Rose culture came into its own in Europe in the 1800’s with the introduction of perpetual blooming roses from China

Early Christians identified the five petals of the rose with the five wounds of Christ

In Rome a wild rose would be placed on the door of a room where confidential matters were discussed. The phrase sub rosa, or “under the rose”, means to keep a secret – derived from this ancient Roman practice

The ancient Greeks and Romans identified the rose with their goddesses of love (Aphrodite and Venus)

Portland, Oregon counts “City of Roses” among its nicknames, and holds an annual Rose Festival

The rose is the provincial flower of Yorkshire and Lancashire in England (the white rose and red rose respectively) and of Alberta (the wild rose), and the state flower of four US states: Iowa and North Dakota (R. arkansana), Georgia (R. laevigata), and New York (Rosa generally)

The rose is the national flower of England and the United States, as well as being the symbol of England Rugby, and of the Rugby Football Union

Roses are so important that the word means pink or red in a variety of languages (such as Romance languages, Greek, and Polish)

The rose was sacred to a number of goddesses (including Isis and Aphrodite), and is often used as a symbol of the Virgin Mary

Roses are ancient symbols of love and beauty

Blue roses traditionally signify mystery or attaining the impossible. They are believed to be able to grant the owner youth or grant wishes

Since roses lack a gene to produce delphinidin, the primary plant pigment that produces true blue flowers, blue roses were traditionally created by dyeing white roses

The rose came to symbolize the Republic of Georgia’s non-violent bid for freedom during its Rose Revolution

The symbol of a rose can also refer to the red rose of Lancaster, and the white rose of York, from the Wars of the Roses period

In some pagan mythologies, no undead or ghostly creatures (particularly vampires) may cross the path of a wild rose. It was thought that to place a wild rose on a coffin of a recently deceased person would prevent them from rising again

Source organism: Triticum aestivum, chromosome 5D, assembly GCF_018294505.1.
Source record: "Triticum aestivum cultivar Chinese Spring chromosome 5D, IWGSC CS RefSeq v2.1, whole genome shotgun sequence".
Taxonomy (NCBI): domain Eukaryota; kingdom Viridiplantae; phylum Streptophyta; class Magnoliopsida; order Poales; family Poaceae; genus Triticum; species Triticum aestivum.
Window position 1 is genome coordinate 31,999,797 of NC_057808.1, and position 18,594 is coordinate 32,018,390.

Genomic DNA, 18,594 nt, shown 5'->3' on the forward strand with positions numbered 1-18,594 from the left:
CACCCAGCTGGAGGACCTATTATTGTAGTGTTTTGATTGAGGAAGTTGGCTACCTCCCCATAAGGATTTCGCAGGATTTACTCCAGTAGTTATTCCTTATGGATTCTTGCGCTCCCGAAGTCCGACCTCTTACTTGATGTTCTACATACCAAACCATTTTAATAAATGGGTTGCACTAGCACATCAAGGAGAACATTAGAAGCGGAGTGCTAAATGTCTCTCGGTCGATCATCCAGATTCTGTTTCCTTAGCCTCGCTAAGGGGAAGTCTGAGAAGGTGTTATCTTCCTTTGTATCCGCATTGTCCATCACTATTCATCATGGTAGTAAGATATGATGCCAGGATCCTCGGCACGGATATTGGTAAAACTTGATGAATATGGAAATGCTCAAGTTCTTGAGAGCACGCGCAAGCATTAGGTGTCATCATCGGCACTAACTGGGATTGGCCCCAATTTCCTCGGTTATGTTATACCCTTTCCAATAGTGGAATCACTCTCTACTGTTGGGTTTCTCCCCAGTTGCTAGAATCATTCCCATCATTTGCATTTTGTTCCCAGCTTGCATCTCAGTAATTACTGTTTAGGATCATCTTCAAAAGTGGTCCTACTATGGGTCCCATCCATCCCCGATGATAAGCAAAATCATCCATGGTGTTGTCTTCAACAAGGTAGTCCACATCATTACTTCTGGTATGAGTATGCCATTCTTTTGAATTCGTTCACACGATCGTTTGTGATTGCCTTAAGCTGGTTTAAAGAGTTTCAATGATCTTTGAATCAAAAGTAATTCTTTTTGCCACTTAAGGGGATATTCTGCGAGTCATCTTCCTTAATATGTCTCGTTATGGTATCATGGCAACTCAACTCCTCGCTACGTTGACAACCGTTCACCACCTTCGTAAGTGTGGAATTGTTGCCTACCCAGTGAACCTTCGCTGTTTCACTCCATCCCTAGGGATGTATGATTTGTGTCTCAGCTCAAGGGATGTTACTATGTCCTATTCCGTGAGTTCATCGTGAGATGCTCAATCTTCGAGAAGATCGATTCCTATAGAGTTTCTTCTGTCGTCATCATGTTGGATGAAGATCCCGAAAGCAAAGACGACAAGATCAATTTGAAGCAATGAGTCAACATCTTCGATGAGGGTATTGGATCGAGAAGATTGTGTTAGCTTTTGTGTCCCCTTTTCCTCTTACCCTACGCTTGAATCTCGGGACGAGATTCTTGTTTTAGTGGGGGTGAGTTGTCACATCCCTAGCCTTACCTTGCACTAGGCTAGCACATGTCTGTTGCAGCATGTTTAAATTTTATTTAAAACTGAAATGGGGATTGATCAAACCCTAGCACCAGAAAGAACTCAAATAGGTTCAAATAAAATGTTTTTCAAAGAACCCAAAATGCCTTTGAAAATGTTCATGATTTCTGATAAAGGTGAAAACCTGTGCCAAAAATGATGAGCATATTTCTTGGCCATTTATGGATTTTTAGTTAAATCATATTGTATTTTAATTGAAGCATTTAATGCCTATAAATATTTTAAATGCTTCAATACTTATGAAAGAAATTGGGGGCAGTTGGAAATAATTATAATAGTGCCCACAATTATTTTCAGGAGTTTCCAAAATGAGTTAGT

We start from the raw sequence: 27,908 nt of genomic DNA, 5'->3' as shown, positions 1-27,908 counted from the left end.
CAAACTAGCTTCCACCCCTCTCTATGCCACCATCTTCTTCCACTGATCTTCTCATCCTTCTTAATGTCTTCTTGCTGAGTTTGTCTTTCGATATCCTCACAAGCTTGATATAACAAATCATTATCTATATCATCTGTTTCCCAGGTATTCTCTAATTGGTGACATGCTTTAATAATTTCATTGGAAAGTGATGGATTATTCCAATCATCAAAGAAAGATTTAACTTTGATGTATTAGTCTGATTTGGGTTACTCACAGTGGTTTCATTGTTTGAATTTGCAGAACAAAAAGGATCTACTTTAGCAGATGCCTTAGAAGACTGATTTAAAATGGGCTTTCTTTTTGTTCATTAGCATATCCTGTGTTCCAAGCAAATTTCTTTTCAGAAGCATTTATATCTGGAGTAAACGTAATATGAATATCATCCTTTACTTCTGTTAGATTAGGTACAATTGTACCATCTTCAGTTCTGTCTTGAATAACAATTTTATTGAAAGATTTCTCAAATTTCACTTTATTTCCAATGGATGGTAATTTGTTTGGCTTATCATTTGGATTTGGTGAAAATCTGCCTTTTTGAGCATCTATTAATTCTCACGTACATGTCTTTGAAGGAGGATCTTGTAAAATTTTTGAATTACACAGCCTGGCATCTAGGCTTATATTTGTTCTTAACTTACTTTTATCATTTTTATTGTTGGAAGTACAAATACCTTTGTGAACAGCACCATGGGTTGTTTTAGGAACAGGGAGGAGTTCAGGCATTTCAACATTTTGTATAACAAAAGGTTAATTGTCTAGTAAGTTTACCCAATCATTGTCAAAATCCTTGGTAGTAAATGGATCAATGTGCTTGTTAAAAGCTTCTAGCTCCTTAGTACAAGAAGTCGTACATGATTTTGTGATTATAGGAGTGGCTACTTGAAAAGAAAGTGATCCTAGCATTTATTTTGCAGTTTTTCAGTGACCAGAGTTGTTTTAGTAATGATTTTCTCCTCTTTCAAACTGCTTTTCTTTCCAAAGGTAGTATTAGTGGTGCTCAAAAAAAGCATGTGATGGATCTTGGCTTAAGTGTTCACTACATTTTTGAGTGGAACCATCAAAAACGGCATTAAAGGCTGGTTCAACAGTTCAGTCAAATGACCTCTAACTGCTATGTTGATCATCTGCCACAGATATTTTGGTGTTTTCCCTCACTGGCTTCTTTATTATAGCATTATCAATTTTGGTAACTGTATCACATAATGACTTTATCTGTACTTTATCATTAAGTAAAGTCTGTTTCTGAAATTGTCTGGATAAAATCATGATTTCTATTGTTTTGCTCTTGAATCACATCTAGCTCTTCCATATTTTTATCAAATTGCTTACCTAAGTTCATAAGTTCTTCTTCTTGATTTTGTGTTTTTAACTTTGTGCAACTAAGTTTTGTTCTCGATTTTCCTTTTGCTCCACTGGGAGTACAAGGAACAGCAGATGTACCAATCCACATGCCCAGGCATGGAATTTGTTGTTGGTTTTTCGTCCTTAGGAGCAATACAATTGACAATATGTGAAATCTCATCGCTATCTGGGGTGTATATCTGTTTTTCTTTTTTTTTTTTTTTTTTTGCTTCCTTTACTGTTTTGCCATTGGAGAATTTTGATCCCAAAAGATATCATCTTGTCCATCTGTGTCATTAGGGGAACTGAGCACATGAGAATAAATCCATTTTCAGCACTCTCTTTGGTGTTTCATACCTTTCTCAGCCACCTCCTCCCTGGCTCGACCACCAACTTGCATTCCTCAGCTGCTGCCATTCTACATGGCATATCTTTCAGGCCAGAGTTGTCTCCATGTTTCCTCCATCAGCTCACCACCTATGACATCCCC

Since the earliest times, the rose has been an emblem of silence

Roses were used in very early times as a very potent ingredient in love philters

In Rome it was often customary to bless roses on “Rose Sunday”

In Scotland, if a white rose bloomed in autumn it was a token of an early marriage

The red rose, it is believed by many religions, cannot grow over a grave

Rose leaves thrown into a burning flame are said to give good luck

If a maiden had more than one lover, it is believed in one mythology, she should take rose leaves and write the names of her lovers upon them before casting them into the wind. The last leaf to reach the ground would bear the name of the lover whom she should marry

It is believed that if a rose bush were pruned on St. John’s Eve, it would be guaranteed to bloom in the autumn

Roses are often portrayed by artists. The French artist Pierre-Joseph Redouté produced some of the most detailed paintings of roses

Arise, arise, arouse, a rose!- Eh, a rosy nose? – Jeremy Hilary Boob, Ph.D. (more commonly referred to as the ‘Nowhere Man’), Yellow Submarine (film)

Rose is a rose is a rose is a rose – Gertrude Stein, Sacred Emily (1913), a poem included in Geography and Plays

Hearts starve as well as bodies; give us bread, but give us roses – James Oppenheim, “Bread and Roses”

O, my love’s like a red, red rose – Robert Burns, A Red, Red Rose

What’s in a name? That which we call a rose/By any other name would smell as sweet – William Shakespeare, Romeo and Juliet act II, sc. ii

In the driest whitest stretch of pain’s infinite desert, I lost my sanity and found this rose – Rumi

A quarter of annual holiday flower purchases are for Mother’s Day.

Approximately one third of US adults will buy flowers on Mother’s Day.

More men (34%) than women (28%) buy flowers on Mother’s Day.

Easter and Passover flower purchases make up about 13% of annual holiday floral sales.